Winter is here and I’ve to admit, in the last few days, the weather has finally been cooler. Nice. Just in time for this change of climate, I’ve finally finished my Ondawa! It’s a pullover, designed by Michele Wang for the Brooklyn Tweed collection Fall 2014. It has been in my queue since it came out and I finally got the time to knit it up. I’ve been craving to knit some complicated-looking pattern and Ondawa fit the bill perfectly. It has twisted ribbing, cables and traveling stitches and the knitting, while repetitive, it’s certainly enjoyable.
As you may guess, I did some changes. The main one being using a different weight yarn. You all know my well documented love for Cephalopod Yarns and their amazing colors, so as usual, I’ve decided to use Traveller. This color – a wonderful red with pink undertones called Uluru – just screamed to be made in something with cables, so I listened. Ayers Rock glows this red at sunset and sunrise and let me tell you, it’s an amazing place. It has also a very coarse and eroded surface, with all those gullies and channels running through it and the cables in Ondawa remind of that too, so I guess, this is a sort of homepage to Australia, from my knitting point of view.
The pullover is designed to be cropped, over-sized and with snugly fitted 3/4 sleeves. I didn’t want an overly wide garment and I knew I could achieve the size I wanted simply using Traveller and my usual 3.5mm needles. I didn’t bother knitting a gauge sample and I followed the instructions for 47 1/2″ size. I just knit more vertical repeats to get to the length I wanted and also lengthened the sleeves too as I plan to wear this awesome pullover during an Italian winter and believe me, you need long sleeves!
Ondawa is basically made out of rectangles and both front and back are exactly the same. The sleeves are also rectangles which are joined to the body by seaming. The size of the neckline is easily adjustable as it is seamed as the rest of the body and I went for a less wide boat-neck, again because it’s gonna be cold.
Obviously, you need to pay heaps of attention to all those cables and twisted stitches – I myself did some mistakes and had to let the stitches off the needles a few times to fix some – but apart from that, the construction of this pullover is very easy, with basically no shaping at all. After a few pattern repeats, you get the hang of it. The cables are easy to memorize and it becomes obvious when you have to twist them, without even looking at the charts any more. Also, cabling without cable needle improved immensely my knitting speed, I really recommend this technique to anyone who wants to knit a full-on-cable garment like this one. It really helps.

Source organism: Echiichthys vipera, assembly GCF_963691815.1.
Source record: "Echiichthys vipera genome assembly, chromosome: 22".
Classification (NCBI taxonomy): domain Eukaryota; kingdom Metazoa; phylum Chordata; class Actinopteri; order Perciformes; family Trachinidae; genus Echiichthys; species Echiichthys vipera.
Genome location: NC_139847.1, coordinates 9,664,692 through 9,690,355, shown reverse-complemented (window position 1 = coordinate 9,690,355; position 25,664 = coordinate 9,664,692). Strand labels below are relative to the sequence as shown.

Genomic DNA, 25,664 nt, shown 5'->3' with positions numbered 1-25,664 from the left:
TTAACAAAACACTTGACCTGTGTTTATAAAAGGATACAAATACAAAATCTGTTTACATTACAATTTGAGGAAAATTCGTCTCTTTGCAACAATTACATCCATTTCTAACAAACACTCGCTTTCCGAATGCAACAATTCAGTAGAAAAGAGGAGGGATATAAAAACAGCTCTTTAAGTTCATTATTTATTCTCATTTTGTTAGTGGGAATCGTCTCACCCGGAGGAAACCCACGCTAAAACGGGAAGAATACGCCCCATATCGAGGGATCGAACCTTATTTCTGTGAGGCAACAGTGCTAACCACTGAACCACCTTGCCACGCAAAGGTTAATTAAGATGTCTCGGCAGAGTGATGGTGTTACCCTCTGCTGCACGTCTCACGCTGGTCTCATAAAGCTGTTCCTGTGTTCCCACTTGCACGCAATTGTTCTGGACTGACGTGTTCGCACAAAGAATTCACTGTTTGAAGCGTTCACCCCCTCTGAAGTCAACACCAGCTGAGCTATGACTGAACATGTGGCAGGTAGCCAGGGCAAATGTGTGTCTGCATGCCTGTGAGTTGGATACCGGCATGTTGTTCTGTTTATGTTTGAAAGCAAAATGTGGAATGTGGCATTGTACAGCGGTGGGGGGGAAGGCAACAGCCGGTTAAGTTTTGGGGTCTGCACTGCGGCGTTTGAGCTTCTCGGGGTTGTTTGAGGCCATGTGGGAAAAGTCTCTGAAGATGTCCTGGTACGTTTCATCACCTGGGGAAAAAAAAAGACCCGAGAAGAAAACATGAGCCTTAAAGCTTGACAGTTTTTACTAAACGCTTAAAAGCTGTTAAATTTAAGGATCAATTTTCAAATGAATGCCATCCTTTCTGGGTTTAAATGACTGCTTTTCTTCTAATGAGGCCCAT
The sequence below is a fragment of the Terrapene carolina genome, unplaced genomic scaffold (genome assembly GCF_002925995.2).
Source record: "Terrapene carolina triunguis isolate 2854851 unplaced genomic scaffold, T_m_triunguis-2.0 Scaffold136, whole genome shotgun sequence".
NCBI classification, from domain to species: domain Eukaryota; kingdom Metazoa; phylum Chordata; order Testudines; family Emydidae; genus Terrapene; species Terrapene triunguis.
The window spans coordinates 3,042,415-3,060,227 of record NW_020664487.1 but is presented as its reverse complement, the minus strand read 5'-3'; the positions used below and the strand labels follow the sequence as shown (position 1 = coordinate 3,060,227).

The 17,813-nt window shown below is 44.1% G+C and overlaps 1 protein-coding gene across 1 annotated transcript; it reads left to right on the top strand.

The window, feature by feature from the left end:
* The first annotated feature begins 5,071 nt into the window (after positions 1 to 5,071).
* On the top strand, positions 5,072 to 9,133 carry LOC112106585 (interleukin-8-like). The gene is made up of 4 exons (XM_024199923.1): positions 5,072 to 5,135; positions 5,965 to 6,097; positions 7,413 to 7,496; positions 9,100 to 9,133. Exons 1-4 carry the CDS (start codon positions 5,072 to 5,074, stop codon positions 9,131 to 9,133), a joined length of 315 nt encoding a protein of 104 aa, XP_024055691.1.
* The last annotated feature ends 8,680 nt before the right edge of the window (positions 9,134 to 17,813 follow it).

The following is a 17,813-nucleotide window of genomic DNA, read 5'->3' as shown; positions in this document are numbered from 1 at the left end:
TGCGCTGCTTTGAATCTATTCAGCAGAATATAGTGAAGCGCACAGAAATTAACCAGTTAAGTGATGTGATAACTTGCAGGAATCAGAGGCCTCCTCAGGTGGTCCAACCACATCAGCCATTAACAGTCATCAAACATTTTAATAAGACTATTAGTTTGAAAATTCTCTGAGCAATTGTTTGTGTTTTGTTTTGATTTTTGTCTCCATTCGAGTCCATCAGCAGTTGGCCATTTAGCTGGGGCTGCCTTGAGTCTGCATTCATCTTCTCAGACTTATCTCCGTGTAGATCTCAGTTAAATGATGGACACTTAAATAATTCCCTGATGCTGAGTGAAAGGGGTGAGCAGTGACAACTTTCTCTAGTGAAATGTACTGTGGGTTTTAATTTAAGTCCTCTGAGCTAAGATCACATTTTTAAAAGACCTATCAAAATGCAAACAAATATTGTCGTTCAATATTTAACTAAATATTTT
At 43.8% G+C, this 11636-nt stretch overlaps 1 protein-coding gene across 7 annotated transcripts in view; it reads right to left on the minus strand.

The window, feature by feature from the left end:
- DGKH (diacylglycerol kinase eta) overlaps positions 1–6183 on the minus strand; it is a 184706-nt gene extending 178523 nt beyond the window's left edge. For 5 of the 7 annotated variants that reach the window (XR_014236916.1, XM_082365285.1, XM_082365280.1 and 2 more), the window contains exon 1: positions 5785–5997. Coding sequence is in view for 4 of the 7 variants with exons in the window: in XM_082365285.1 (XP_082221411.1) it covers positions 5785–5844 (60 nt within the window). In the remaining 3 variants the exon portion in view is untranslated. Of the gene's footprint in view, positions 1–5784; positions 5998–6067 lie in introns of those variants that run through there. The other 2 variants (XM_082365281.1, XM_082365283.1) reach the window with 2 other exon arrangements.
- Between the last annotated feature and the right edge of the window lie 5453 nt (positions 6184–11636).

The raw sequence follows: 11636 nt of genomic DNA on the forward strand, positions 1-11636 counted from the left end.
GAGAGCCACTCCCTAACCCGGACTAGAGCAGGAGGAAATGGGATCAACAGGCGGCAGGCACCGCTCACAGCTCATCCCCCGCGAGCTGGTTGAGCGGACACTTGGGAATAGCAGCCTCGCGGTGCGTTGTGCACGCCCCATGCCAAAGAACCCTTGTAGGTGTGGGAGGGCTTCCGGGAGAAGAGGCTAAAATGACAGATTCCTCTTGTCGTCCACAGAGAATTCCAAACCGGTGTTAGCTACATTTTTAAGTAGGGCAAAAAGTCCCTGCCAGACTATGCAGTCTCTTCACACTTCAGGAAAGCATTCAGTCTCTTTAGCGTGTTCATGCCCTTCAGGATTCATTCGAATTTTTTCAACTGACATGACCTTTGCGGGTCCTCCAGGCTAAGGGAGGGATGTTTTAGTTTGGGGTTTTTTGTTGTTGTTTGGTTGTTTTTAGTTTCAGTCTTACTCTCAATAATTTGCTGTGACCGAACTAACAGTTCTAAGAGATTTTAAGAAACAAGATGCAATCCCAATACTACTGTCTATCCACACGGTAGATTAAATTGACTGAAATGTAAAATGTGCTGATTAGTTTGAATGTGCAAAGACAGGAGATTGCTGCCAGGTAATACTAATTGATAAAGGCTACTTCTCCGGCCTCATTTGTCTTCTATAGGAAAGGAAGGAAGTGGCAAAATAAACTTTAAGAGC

The fabric of my Ondawa is pretty heavy and I hope the neckline ribbing is gonna hold its shape and not gonna wear out too soon. I thought about using smaller needles for the edgings but I was worried about changing the overall shape of the garment too much, so I stuck with the pattern instructions and I’ll see what happens.
I really enjoyed knitting this pullover and loved twisting every single cable. I’m pleased with how it turned out, even if I’m not completely sure this sort of cropped and swingy pull is flattering for my figure. Probably I should have added a few more vertical repeats to earn some more length. That said, I’ve no doubts I’m gonna wear this Ondawa a lot, I just love the rich color and the textured fabric too and I’m sure is gonna look awesome worn over a pair of jeans (which, believe it or not, I don’t have any here in Australia!).